3 Surprising Things I Have Learned Starting a Company – the Second Time Around

Apr 12, 2011 | Entrepreneurship, Leadership, Productivity

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In July, I joined two former Fortune 500 CEOs to launch a new business – training CEO succession candidates for the world’s most significant companies, utilizing dozens of current and former CEOs as faculty.  The launch has had its share of ups and downs, changes in direction, and frustrations.  But in March, it seems the dam busted open.  Our capacity is now basically sold out through the end of 2011, and we are already planning for significant expansion of our offering.
There are many things that have surprised me this time around.  Here are three:

1. No one gives you credit for your previous success.

All the excitement, the accolades and accomplishment that go with launching your previous company stayed with the old company.  Hey, people may be a little more curious to see what you are up to this time, but in the end, the business concept either stands on its own or it doesn’t.  We tweaked our approach more than a dozen times until we got it right – and only then did things take off. Benefit of the doubt is a myth.

2. The biggest sale is to your employees.

Sure, landing that first customer (actually, cashing that first check) is sexy and exciting.  Getting partners lined up is critical.  But the most important sale a start-up CEO can make is to their employees.  You have nothing but a concept.  You cannot offer any form of stability.  You don’t even know what the company will look like in a year.  All you can offer is a vision of an exciting future – and a positive, fun place to work.  And if you are just lucky enough to convince a handful of the very best people to join you for the ride, you are well on your way to the destination.  I know of many leaders, even CEOs, who are widely considered a$$ holes by their employees. There aren’t many founders with this same reputation.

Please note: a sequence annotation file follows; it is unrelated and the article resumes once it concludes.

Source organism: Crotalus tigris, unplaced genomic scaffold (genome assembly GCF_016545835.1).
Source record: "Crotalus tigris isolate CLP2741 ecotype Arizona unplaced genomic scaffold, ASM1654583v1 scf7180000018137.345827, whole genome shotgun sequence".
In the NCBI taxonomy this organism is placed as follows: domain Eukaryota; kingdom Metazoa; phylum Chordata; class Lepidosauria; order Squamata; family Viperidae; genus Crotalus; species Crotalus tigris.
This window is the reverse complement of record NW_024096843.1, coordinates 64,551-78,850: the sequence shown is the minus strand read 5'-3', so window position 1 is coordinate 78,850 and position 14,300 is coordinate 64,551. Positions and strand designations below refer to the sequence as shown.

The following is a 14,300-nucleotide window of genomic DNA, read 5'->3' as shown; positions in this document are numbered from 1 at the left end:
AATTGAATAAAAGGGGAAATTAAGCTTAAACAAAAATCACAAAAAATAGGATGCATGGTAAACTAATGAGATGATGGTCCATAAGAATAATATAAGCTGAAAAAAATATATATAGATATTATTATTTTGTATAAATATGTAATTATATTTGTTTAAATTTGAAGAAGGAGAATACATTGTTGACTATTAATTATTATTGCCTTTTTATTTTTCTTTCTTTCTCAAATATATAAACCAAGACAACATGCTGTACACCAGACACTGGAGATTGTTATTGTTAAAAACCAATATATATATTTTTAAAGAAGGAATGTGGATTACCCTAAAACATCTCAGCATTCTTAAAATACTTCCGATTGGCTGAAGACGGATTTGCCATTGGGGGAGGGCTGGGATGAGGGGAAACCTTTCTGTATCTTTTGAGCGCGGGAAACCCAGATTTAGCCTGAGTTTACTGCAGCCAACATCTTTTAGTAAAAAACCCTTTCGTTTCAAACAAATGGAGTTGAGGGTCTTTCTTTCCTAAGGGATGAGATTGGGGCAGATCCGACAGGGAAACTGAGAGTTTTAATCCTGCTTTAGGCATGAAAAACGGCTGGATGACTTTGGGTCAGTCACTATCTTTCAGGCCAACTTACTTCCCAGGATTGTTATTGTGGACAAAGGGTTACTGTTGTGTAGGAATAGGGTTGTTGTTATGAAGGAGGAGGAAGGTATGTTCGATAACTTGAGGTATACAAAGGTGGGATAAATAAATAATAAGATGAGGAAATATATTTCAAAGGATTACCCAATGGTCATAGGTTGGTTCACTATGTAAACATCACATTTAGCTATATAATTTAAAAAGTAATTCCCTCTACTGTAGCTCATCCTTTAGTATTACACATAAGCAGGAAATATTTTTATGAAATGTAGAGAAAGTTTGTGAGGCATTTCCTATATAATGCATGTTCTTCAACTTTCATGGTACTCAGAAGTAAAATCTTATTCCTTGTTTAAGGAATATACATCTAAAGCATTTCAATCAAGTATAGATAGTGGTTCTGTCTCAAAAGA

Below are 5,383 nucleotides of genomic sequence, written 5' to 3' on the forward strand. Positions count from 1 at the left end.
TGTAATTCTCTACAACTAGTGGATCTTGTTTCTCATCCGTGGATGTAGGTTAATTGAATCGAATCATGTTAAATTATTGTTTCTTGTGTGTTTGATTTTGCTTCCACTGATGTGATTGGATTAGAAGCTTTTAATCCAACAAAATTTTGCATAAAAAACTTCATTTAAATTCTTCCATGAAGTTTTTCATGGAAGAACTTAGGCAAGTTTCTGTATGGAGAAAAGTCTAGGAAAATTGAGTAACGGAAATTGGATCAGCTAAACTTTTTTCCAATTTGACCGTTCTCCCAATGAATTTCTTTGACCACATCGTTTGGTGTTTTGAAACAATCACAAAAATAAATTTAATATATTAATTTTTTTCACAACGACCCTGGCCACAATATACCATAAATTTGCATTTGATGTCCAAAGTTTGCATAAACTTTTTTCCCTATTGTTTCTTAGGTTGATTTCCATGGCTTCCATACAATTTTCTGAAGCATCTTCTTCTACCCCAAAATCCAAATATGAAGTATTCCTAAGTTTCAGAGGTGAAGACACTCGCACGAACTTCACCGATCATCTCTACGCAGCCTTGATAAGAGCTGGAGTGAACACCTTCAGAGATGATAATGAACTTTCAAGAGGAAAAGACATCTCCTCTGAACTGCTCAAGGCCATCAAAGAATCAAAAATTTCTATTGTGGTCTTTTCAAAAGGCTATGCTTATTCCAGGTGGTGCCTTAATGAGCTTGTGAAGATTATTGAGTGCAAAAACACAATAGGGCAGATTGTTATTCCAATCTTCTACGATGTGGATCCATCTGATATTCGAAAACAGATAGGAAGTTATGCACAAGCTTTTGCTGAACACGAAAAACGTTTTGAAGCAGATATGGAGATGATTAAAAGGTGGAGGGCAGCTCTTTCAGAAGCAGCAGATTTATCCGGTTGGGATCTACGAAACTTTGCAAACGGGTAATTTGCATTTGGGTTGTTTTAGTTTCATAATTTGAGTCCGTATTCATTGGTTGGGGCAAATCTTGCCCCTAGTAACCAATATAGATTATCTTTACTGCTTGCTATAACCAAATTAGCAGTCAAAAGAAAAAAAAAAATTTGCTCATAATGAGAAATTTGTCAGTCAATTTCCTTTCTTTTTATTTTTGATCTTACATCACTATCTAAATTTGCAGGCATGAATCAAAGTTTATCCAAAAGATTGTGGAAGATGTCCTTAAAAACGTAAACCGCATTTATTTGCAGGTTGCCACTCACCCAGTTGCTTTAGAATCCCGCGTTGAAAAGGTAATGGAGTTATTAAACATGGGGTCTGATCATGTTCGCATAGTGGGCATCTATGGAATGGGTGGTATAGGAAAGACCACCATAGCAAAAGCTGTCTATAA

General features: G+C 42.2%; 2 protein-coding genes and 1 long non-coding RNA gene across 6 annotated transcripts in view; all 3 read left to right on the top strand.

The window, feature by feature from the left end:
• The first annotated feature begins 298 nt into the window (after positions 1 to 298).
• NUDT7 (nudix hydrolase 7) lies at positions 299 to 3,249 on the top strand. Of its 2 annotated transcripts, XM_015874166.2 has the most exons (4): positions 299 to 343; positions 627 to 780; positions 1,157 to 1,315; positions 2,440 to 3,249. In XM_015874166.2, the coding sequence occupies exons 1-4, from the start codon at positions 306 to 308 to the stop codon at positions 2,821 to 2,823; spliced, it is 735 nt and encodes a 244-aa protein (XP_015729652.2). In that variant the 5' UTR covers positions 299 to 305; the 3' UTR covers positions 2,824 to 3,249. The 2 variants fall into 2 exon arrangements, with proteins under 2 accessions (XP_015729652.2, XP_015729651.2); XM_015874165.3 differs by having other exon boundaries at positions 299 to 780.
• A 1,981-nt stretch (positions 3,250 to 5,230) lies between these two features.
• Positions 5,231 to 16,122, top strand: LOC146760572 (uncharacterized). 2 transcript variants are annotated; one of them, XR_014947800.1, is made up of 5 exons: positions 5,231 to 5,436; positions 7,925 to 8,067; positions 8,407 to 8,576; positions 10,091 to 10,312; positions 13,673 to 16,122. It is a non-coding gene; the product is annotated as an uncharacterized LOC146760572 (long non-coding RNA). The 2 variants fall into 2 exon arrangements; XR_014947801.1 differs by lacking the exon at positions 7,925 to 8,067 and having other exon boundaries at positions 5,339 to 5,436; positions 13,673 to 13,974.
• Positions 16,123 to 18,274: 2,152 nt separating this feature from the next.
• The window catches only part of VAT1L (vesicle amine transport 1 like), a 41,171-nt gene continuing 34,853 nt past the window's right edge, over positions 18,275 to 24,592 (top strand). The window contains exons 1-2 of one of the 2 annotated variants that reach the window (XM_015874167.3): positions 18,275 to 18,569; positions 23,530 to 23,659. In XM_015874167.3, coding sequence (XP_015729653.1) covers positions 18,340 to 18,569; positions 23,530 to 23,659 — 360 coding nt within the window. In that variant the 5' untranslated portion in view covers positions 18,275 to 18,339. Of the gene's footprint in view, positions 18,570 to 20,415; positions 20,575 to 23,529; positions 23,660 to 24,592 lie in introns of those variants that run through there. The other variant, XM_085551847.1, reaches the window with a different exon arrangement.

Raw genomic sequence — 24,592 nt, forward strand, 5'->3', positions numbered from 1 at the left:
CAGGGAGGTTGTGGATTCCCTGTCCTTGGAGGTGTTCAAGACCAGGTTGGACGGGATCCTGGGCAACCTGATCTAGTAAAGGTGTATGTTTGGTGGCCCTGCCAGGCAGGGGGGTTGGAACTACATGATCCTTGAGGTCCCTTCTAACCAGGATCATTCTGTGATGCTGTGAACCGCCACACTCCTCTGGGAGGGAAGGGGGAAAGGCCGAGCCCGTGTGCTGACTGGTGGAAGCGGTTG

3. The biggest advantage is your learning curve.

You have succeeded once before in a specific market.  You learned a lot.  But it’s not what you now know that is valuable the second time around.  It’s your ability to learn faster.  I don’t know much about the market which I am currently seeking to disrupt.  But I make decisions faster.  I am quicker to pull the trigger on a great idea, and to pull the plug on a bad one (or employee).  I feel that we are growing as a team, as a concept and as a company at an accelerated rate.  And that feels like a real competitive advantage.

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Date : Apr 12, 2011

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One Response to “3 Surprising Things I Have Learned Starting a Company – the Second Time Around”

  1. One area in which the study of group processes has proved particularly helpful has been in pointing out that leadership is not a mystical quality but an effective combination of skills and attitudes.

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